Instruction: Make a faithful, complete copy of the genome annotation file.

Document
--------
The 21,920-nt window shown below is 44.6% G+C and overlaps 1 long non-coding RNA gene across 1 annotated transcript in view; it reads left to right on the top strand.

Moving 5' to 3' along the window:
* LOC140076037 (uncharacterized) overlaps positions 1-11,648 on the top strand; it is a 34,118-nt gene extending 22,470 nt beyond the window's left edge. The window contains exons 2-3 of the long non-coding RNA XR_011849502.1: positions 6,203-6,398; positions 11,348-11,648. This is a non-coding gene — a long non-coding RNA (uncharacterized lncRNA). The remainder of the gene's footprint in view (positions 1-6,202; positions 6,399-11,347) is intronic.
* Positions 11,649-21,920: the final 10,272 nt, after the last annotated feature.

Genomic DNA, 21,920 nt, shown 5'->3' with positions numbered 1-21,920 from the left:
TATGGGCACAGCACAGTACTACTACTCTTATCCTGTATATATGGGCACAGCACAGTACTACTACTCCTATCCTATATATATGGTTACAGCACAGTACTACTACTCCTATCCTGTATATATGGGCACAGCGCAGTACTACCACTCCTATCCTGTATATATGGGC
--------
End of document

The 21,920-nt window shown below is 44.6% G+C and overlaps 1 long non-coding RNA gene across 1 annotated transcript in view; it reads left to right on the top strand.

Moving 5' to 3' along the window:
* LOC140076037 (uncharacterized) overlaps positions 1-11,648 on the top strand; it is a 34,118-nt gene extending 22,470 nt beyond the window's left edge. The window contains exons 2-3 of the long non-coding RNA XR_011849502.1: positions 6,203-6,398; positions 11,348-11,648. This is a non-coding gene — a long non-coding RNA (uncharacterized lncRNA). The remainder of the gene's footprint in view (positions 1-6,202; positions 6,399-11,347) is intronic.
* Positions 11,649-21,920: the final 10,272 nt, after the last annotated feature.

Genomic DNA, 21,920 nt, shown 5'->3' with positions numbered 1-21,920 from the left:
TATGGGCACAGCACAGTACTACTACTCTTATCCTGTATATATGGGCACAGCACAGTACTACTACTCCTATCCTATATATATGGTTACAGCACAGTACTACTACTCCTATCCTGTATATATGGGCACAGCGCAGTACTACCACTCCTATCCTGTATATATGGGC